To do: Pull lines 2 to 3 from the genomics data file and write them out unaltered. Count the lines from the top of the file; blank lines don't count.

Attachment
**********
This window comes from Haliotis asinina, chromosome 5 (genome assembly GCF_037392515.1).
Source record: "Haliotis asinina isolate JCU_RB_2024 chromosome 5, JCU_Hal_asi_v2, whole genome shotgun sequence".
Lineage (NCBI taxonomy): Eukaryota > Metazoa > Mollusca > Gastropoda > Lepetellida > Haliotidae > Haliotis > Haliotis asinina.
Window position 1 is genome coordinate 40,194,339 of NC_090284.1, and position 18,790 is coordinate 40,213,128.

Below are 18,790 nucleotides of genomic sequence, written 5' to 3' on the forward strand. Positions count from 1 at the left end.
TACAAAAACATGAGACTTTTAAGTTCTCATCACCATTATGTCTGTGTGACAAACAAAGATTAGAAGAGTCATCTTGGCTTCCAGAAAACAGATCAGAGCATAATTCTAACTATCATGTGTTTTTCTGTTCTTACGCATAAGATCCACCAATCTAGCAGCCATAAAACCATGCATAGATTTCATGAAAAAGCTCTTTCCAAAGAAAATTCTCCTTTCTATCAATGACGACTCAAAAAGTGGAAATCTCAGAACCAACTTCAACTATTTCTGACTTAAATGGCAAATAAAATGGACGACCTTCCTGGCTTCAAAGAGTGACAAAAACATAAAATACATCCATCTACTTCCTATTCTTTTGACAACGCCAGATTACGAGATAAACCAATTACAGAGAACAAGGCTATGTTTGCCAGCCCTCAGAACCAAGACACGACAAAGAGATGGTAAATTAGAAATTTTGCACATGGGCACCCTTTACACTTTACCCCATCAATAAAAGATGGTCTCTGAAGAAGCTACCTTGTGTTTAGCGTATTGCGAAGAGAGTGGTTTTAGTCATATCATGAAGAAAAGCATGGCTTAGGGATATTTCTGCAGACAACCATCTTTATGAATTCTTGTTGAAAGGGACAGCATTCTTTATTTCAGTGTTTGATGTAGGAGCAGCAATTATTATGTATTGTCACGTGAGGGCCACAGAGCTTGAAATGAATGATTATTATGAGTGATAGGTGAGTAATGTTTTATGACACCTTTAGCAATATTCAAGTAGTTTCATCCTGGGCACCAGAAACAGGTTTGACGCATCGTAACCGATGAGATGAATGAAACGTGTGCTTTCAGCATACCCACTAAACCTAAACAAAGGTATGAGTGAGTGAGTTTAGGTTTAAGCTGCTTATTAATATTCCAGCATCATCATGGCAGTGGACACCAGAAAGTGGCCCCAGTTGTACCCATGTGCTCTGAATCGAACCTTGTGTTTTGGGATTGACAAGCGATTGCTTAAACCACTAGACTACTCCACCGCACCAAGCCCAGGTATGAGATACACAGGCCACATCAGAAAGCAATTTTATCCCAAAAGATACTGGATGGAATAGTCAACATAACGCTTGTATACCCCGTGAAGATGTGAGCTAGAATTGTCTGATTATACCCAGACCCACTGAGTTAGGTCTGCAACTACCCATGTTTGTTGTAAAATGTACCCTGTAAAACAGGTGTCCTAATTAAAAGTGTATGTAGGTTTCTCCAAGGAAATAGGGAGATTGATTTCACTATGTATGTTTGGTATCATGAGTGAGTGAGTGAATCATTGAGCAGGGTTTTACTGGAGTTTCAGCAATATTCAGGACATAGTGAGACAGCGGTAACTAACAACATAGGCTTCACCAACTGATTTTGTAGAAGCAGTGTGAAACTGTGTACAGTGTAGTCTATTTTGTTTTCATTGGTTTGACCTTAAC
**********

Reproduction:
Source record: "Haliotis asinina isolate JCU_RB_2024 chromosome 5, JCU_Hal_asi_v2, whole genome shotgun sequence".
Lineage (NCBI taxonomy): Eukaryota > Metazoa > Mollusca > Gastropoda > Lepetellida > Haliotidae > Haliotis > Haliotis asinina.